I’ve avoided speaking of topics like this. On one hand: I don’t believe I have anything to add that hasn’t been said by 20 self-improvement authors already. On the other hand: I’m also not a fan of expressing my own personal story on the internet too much. But in the end “Never give up” has pretty much been my war cry for the last 6 years, so I decided I’d share some of that with you. To start the new year right. I’m going to start by saying that I don’t know you. For all I know, your life has seen much more hardship than mine, and you’ve accomplished more than me. Perhaps what I’ll say to you will seem simple whining. But, no matter how successful you are, I’m willing to bet that you’re going through something. And I’m here to tell you it’s going to be okay. On…

No fancy intro this time. It’s the end of the year and we all know what that means. Here’s some ideas on a coders new years resolutions for 2019: Join the #301DaysOfCode Movement or the #100DaysOfCode Movement I’m adding both of these at the start, since I realize committing to something for 301 days may seem a little daunting at first. There is, however, no reason to not start out with both of them at once, since they have pretty much the same rule set: Code a minimum of an hour every day for the next 100/301 days. Tweet your progress every day with the #100DaysOfCode and/or #301DaysOfCode hashtag and the day number. Here’s an example on how to do both from my friend Charlie on Twitter: The movements themselves represent one of the greatest opportunities ever afforded to junior and upcoming developers. This is because you get to…

By now it’s been about a month since the last post that I released on this blog. And, if I may be allowed to be totally honest, that’s too darn long.

It’s been a month packed with experiences adjusting to a new life in a new place. A month getting back in touch with old acquaintances. And a month that allowed me to finally celebrate fulfilling the goals I set out for me this year.

Except the Corgi. But we’ll get to him later.

Yet, such a lengthy celebration kept me from writing. Which is not amazing, because writing is one of the things I enjoy the most in this day and age.

However, taking a month off gave me some interesting life perspective. Which I’m compiling into next week’s post called ‘Remote Life – Work Balance’.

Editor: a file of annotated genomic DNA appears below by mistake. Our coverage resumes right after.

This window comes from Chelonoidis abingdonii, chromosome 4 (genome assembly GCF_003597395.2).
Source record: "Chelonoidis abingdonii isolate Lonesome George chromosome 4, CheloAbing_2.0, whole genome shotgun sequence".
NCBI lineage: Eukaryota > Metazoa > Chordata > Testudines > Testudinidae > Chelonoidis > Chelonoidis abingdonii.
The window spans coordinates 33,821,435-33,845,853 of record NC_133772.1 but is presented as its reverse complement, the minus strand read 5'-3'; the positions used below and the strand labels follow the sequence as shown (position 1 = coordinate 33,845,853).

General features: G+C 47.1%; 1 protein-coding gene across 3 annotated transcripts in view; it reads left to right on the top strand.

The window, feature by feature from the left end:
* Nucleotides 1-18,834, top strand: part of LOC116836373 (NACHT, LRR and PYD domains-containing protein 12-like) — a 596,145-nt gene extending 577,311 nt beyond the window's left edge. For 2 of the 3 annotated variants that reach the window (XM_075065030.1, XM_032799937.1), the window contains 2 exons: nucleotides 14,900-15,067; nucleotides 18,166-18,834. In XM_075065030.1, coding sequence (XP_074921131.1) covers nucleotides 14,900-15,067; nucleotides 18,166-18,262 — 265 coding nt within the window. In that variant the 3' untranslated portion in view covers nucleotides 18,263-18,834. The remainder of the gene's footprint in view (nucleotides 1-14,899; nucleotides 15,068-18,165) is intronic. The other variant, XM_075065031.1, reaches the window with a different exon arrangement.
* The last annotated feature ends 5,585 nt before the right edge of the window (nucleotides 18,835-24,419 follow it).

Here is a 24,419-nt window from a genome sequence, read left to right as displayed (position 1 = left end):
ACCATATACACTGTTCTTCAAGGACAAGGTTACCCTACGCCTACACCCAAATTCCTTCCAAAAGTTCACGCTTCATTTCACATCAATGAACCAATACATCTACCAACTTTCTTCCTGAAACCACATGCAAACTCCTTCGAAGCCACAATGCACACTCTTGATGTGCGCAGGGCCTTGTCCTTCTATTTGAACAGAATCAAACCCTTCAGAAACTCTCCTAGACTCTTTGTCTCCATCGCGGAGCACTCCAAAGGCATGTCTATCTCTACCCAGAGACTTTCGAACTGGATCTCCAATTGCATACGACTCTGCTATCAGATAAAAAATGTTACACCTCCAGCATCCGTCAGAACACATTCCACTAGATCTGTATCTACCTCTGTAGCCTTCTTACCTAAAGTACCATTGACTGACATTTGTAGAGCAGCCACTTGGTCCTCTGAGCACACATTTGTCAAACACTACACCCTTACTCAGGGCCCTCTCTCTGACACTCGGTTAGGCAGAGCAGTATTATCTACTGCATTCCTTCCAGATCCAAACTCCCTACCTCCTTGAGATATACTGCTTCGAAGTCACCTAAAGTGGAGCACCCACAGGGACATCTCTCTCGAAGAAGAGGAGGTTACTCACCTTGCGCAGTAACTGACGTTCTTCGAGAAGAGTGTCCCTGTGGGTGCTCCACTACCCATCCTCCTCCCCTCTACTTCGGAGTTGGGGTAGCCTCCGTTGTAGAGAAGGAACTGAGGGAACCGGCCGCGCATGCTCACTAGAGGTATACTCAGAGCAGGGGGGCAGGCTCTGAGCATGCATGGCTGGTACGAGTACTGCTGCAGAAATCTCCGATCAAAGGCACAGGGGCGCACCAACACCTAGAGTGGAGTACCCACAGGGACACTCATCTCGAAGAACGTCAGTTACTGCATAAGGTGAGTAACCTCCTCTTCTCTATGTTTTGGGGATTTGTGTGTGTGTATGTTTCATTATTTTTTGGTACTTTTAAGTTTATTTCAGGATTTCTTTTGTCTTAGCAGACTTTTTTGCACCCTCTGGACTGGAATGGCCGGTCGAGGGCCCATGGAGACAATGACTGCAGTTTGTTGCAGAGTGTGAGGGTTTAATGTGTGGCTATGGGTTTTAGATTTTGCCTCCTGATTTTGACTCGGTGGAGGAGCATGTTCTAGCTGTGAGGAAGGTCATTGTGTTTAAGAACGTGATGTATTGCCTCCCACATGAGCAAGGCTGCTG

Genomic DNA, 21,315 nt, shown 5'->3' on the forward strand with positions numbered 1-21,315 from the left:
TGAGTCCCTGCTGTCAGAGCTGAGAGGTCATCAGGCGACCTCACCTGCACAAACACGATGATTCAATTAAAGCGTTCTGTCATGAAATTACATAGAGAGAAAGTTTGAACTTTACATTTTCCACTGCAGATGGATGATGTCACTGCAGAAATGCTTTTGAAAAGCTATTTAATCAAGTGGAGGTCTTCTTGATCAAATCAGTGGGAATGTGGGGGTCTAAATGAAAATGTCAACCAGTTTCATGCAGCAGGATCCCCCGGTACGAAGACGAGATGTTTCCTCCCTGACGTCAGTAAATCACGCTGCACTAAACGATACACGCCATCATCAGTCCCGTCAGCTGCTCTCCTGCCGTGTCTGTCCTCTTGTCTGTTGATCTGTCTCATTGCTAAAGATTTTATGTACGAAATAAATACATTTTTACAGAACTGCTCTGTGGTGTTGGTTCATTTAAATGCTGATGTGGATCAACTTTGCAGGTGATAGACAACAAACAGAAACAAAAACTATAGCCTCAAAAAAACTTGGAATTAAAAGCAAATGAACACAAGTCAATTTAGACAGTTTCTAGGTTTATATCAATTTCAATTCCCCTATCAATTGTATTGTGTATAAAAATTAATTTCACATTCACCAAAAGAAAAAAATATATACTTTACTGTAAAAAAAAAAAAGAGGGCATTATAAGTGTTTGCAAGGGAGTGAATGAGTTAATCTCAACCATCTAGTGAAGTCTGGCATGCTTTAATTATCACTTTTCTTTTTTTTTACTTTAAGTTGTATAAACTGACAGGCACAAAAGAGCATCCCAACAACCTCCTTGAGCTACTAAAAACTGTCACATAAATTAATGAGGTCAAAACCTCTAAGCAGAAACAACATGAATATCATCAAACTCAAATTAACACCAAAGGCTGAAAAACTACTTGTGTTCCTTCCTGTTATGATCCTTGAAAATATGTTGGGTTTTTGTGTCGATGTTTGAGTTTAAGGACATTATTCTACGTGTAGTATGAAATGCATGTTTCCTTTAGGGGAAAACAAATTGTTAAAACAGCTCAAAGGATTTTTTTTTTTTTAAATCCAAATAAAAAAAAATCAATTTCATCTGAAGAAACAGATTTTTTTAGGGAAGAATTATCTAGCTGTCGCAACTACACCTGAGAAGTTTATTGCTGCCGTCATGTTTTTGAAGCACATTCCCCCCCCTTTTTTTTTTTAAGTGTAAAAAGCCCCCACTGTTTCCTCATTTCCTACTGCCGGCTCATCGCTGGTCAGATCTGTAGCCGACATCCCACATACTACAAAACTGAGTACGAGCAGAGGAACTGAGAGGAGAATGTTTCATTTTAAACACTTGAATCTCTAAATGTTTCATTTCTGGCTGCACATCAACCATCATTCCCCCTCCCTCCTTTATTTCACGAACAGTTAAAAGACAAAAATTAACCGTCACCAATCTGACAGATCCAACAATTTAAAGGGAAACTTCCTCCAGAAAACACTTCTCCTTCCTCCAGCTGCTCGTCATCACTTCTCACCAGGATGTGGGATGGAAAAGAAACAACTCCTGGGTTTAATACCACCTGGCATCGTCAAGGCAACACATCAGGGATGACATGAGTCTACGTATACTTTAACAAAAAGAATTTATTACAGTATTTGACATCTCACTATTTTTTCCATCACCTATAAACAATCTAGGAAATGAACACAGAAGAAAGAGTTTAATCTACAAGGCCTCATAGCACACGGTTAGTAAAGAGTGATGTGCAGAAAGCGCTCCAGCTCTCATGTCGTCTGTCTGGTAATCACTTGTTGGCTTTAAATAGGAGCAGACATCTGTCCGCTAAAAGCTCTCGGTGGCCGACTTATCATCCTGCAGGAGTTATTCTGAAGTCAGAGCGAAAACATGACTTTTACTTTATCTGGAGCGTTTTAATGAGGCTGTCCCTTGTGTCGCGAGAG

And it also got me to think about the reasons for which I write this blog. Which I’m going to be sharing today. It’s a little bit personal so, if that’s not really your thing, you’ve been warned.

But if you’re interested, let’s talk about it:

Author’s Note: This post is a sequel to last week’s Lessons from Remote Work Job Interviews around the world. – Pt 1. If you haven’t read that one, I highly suggest starting there.

Last week we talked about the first three lesson’s I got from my 4 month remote work interviewing process. We mainly learned that:

  • There will always be someone better, but that doesn’t have to stop us.
  • Saying “I don’t know” can be surprisingly powerful.
  • Reinforcing your fundamentals can lead you to discover new strengths.

Now, this week, we’re going to be discussing the final three lessons I got from this journey, starting now:

I’ve spent the past 4 months of my life with a single focus: Getting a Remote Job. This was a process that led me into a journey of self-discovery, learning and personal growth. Here are some of the lessons I learned from Remote Work Job Interviews around the World.

Now, don’t get me wrong, I didn’t just spend 4 months throwing resumes out there and hoping for the best. That wouldn’t have been enough. These were three of the most hard-working months of my entire life: I’m talking 16 hour days of work and study.

And while I know that it may sound excessive for some people, to me it only made sense. I knew I wanted to change Jobs, and I knew I wasn’t about to settle down for more of the same. I didn’t want another 9 to 5, different office, similar commute.

No, my friends. To me, getting a remote job meant obtaining freedom. Freedom to be wherever I wanted to be, and to visit my friends and family more often. 

But, as some of you may already know, remote work isn’t an easy perk to come by. And it’s not that hard to understand why: you’re competing against the whole world for a job like this. This also meant that remote work job interviews were going to be a little more competitive than usual.

So I had to make my mind, was I willing to fight for the kind of life I wanted? And not only was the answer yes, but by now I can also say: It worked.

But this process didn’t come without it’s fair share of challenges. It wasn’t easy. And yet I would be lying if I were to say I didn’t learn anything from it.

I gained more than just the job I wanted from this experience – I gained valuable lessons that will forever change the way I see life. And these are the ones I want to talk about today.